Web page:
In case you want to replicate this at home, the resistors are 0 Ω, 15 kΩ, 30 kΩ, 46.6 kΩ, and 70 kΩ respectively, and doing a little math on the measured voltages, the pullup resistor on the top of the voltage divider is probably nominally 100 kΩ. Alternatively, if you have a DAC you could just send voltages of 0 V, 400 mV, 750 mV, 975 mV, or 1325 mV to the KEY pin. I soldered up the closest resistors I had in my box, verified that they all worked and called the hardware done.

But what’s up with the VCC line? Something didn’t make sense, because the buttons pulled the voltage down despite being connected to VCC, and the KEY line was pulled high by default. Testing it out, of course VCC was a dead-short to GND and the pull-up resistor was on the KEY line. There was an unpopulated resistor on the keypad panel PCB as well, suggesting that in a previous revision the buttons pulled up, but the manufacturer optimized away a single resistor by using the microcontroller’s internal pullup. It’s either laziness or deliberate sabotage that they didn’t change the test-point silkscreen to match. (Imagine how much fun it would be to connect your test equipment up to “VCC” and GND!)

The Usual Suspects

The rest of the work was just me using my favorite tools for a quick job like this. You might want to use an Arduino or a single ESP8266, but I’ve been playing around with Mecrisp-Stellaris Forth on cheap STM32F103 boards lately, so that’s where I went. I was originally thinking of making a custom remote key panel, so the many GPIO pins would have meant that I wouldn’t have to resort to the ADC-and-resistors trick.

I was already using UART serial for programming and debugging, and decided that a separate key panel was a project in its own, so I cheesed out and put the microscope on the WiFi network. I flashed an ESP8266 with the esp-link WiFi-serial bridge firmware. Voila, remote control. Powering the microcontrollers off of the microscope’s VBAT line (through a switch) makes the whole thing entirely self-contained when I have to move it around the desk.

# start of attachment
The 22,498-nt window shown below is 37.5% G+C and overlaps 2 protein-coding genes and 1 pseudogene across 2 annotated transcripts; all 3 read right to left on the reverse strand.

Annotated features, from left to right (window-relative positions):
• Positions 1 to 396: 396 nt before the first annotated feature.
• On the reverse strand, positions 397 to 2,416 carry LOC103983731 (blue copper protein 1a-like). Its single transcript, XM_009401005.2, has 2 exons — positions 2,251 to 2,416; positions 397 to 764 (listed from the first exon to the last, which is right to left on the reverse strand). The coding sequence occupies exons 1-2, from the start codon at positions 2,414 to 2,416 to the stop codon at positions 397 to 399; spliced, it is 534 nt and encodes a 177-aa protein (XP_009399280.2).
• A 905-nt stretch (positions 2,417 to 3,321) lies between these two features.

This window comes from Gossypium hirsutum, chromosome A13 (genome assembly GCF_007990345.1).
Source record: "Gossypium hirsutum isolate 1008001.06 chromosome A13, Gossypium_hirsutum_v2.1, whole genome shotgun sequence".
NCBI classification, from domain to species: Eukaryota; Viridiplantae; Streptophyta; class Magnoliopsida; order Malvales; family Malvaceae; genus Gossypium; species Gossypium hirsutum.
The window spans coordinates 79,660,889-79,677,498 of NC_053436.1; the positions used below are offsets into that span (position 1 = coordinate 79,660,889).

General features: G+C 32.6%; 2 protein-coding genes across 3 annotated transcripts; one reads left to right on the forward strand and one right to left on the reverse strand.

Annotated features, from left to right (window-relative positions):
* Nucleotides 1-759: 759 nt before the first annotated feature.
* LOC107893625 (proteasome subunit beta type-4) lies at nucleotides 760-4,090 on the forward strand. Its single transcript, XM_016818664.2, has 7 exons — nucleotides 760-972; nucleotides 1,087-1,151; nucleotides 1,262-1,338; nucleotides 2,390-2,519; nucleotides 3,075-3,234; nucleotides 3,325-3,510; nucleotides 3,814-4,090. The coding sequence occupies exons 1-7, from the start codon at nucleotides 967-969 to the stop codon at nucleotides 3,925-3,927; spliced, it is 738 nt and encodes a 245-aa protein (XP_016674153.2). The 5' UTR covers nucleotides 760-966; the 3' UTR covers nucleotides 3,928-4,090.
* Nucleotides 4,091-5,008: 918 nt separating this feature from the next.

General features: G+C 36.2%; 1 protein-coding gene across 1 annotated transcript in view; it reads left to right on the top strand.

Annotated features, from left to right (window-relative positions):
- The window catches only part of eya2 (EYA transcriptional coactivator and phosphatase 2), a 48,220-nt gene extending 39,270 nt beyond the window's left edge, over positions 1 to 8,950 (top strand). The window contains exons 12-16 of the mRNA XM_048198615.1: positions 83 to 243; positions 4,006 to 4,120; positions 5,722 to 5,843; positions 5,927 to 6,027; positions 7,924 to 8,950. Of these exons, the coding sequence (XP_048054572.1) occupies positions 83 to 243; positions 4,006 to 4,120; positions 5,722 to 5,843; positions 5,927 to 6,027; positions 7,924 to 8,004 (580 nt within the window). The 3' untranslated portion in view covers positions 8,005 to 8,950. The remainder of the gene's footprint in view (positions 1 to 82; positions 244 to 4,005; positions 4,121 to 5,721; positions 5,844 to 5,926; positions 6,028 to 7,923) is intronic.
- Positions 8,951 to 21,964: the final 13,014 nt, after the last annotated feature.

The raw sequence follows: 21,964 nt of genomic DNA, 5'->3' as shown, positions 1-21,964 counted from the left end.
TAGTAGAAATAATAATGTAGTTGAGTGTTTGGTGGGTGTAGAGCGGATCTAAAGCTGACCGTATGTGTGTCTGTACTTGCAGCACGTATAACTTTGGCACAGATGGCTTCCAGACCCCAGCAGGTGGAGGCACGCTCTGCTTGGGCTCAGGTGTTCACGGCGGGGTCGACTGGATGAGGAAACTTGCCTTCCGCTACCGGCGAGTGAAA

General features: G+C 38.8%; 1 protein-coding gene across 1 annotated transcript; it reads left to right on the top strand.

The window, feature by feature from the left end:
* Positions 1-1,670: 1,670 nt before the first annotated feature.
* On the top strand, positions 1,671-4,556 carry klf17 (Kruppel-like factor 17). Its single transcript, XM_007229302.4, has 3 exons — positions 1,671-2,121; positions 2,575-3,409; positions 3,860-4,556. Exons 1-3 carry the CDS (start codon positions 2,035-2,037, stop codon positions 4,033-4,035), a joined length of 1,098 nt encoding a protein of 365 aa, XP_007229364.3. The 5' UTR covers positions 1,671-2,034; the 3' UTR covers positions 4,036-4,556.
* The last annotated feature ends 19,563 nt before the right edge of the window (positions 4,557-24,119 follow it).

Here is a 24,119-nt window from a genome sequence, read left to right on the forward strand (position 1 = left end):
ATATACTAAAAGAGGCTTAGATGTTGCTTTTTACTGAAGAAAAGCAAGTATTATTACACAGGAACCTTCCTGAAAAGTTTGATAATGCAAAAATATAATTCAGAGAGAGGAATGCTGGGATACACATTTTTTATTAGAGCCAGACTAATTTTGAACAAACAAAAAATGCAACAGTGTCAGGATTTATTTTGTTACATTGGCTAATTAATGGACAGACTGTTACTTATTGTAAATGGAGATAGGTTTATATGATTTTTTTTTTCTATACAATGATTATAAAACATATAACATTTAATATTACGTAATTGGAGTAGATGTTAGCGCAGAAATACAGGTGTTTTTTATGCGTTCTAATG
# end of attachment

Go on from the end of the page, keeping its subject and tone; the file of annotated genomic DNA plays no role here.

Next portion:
There were many details that required trial-and-error testing to get right. Different delays are required for button presses in camera mode and in the menu system, for instance. I didn’t optimize these, but made the delay long enough that it always works. The power on and off button only works if held down for longer than 1.5 seconds. It’s quirky. This was all pretty quick to get working with an interactive debugging system like the Forth environment, although I don’t think it would be all that much worse in a compile-and-flash loop like in C or Arduino either.

More guts, just for completeness

There are two cute things that I did in the firmware that are worth mentioning. The KEY line that’s used to detect button presses is only pulled up when the microscope’s power is on, so it can be read by the microcontroller to figure out if the microscope is currently on or off. When the microscope first turns on, it is in video mode, which allows the software to keep track internally of the mode it’s currently in.

Combined, this allows for a single “shoot” command that first verifies that the microscope is on, then switches into camera mode if it’s not already there, and then finally takes a photo. Similarly a “delete” command switches over to preview mode and deletes the last photo, confirming all of the “are you sure?” dialogs automatically. The code is here if you’re interested.

Making it Usable and Then Some

The out-of-the-box menu system is horrible. It requires something like fifteen keypresses to toggle the ring light on or off. Scripting this in the microcontroller makes it a lot more pleasant. Moreover, it’s now possible to set up repetitive exposures to make time-lapses, or film a two-minute video once every ten minutes, or automate essentially anything. I might add a distance sensor to make filming automatic when a PCB is present under the lens, or something silly. I really like the idea of tying these script functionalities to external buttons: a one-press light toggle or bracketed exposure button would be nice, as would a single-button delete.